Another Nail In The Coffin? E-Commerce Site Etsy Bans Redskins Nickname
And now one of the nation's largest e-commerce sites has shut down the Redskins nickname. Etsy, which deals in handmade and vintage items and had 30 million registered users as of 2013, announced on Thursday that it is outlawing the NFL team's nickname and logo on its site.
From the site's blog:
You may have been following the struggle of one ethnic group that has made a lot of headlines lately: Native Americans and their fight against the Washington, D.C. professional football team name and mascot, which they have long considered offensive, disparaging, and racist. This very poignant ad was followed by a decision by the US Patent and Trademark Office to cancel the team’s trademarks. Following this decision, an increasing number of public figures, politicians, schools, news publications, and private companies have spoken out in protest of the name and mascot.
Like the Trademark Trial and Appeal Board, we at Etsy find the opinion of the minority group itself to carry most weight in determining whether the mascot is disparaging. In no uncertain terms, Native American groups have consistently advocated and litigated that the term “redskin(s)” is disparaging and damaging to Native Americans. Therefore, it will no longer be permitted in our marketplace.
This past June the U.S. Patent and Trademark Office canceled the team's federal trademark registration, ruling that it was "demeaning and disparaging" to Native Americans.
1932: Team is born as the Boston Braves, and plays in Braves Field, Boston, MA.
1933: Team moves to Fenway Park, changing name to Boston Redskins.
1937: Move to Washington D.C., becoming the Washington Redskins. They win the NFL East for the second year in a row and the NFL Championship Game vs. the Chicago Bears.
1938: The wife of owner George Preston Marshall writes the Redskins’ fight song. WTOP: The song originally contained racial epithets. For instance, the second stanza suggested the team “scalp” their opponents.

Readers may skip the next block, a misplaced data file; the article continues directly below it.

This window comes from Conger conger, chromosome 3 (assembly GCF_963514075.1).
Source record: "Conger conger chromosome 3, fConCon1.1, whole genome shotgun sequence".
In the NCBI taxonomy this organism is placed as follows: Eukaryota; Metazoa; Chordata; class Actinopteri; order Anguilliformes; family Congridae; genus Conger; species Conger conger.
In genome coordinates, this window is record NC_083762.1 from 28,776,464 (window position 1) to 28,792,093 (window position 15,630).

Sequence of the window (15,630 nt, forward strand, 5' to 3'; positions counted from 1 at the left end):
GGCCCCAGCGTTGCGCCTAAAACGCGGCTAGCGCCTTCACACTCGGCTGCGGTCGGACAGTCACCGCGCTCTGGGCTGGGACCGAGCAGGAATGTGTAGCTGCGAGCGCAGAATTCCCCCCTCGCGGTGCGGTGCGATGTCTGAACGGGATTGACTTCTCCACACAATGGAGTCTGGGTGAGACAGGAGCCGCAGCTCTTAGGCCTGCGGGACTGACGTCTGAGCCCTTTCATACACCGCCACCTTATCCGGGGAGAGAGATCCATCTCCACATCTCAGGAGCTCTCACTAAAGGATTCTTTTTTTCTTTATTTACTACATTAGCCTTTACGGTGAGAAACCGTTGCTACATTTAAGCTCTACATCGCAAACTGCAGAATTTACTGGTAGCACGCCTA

1940: Redskins play the Bears again for the NFL title — this time losing 73-0. That’s still the most lopsided loss in NFL history.
1940: Earlier that season, team captain Turk Edwards injured himself during the coin toss prior to a game against the NY Giants. He was lost for the season.
1950: Redskins become first NFL team to televise all of their games.
1961: Secretary of the Interior Stewart Udall orders Redskins owner George Preston Marshall to integrate his team — the Redskins being the only NFL squad without a black player. (The team played in D.C. Stadium, which was on land overseen by the Dept. of the Interior). It is the first time the federal government attempts to desegregate a professional sports team.
1962: Running back Bobby Mitchell, guard John Nisby and fullback Ron Hatcher are signed — the Redskins’ first black players. Hatcher, from Michigan State, is the first black player drafted by the Redskins.
1992: Native American group sues the league to remove the Redskins name, citing statutes preventing registration of disparaging terms.
1999: The Trademark Trial and Appeal Board rule in favor of the petition and cancel the trademarks. Decision is appealed.
2002: Poll commissioned by Sports Illustrated finds that 75 percent of Native Americans surveyed have no objection to the Redskins name.
2005: D.C. Court of Appeals reverse the trademark cancellation. U.S. Supreme Court declines to hear Native American group’s appeal.
2014: The U.S. Patent and Trademark Office cancels the Redskins patent on its nickname, on grounds that it is "disparaging and demeaning" to Native Americans.
2014: A Langer Research poll shows that 71 percent of Americans have no objection to the name, as opposed to 23 percent who do. This is down from 83 percent who had no objection in an online Associated Press-GfK survey earlier in the year.
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